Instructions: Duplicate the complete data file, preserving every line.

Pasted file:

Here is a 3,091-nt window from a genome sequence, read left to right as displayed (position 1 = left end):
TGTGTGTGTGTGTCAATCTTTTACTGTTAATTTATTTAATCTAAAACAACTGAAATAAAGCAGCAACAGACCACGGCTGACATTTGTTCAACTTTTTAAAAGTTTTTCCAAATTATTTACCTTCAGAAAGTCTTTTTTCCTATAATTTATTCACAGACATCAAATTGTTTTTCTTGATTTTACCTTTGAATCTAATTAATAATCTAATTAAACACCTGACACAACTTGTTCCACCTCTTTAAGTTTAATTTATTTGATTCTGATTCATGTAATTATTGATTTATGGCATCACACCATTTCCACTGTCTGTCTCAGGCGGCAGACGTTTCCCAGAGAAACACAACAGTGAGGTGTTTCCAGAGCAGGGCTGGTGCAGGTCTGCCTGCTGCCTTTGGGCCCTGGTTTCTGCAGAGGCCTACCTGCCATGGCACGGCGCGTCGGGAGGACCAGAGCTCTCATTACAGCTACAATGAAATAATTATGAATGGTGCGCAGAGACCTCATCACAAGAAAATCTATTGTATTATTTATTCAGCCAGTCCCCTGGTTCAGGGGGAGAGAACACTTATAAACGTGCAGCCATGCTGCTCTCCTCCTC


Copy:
Here is a 3,091-nt window from a genome sequence, read left to right as displayed (position 1 = left end):
TGTGTGTGTGTGTCAATCTTTTACTGTTAATTTATTTAATCTAAAACAACTGAAATAAAGCAGCAACAGACCACGGCTGACATTTGTTCAACTTTTTAAAAGTTTTTCCAAATTATTTACCTTCAGAAAGTCTTTTTTCCTATAATTTATTCACAGACATCAAATTGTTTTTCTTGATTTTACCTTTGAATCTAATTAATAATCTAATTAAACACCTGACACAACTTGTTCCACCTCTTTAAGTTTAATTTATTTGATTCTGATTCATGTAATTATTGATTTATGGCATCACACCATTTCCACTGTCTGTCTCAGGCGGCAGACGTTTCCCAGAGAAACACAACAGTGAGGTGTTTCCAGAGCAGGGCTGGTGCAGGTCTGCCTGCTGCCTTTGGGCCCTGGTTTCTGCAGAGGCCTACCTGCCATGGCACGGCGCGTCGGGAGGACCAGAGCTCTCATTACAGCTACAATGAAATAATTATGAATGGTGCGCAGAGACCTCATCACAAGAAAATCTATTGTATTATTTATTCAGCCAGTCCCCTGGTTCAGGGGGAGAGAACACTTATAAACGTGCAGCCATGCTGCTCTCCTCCTC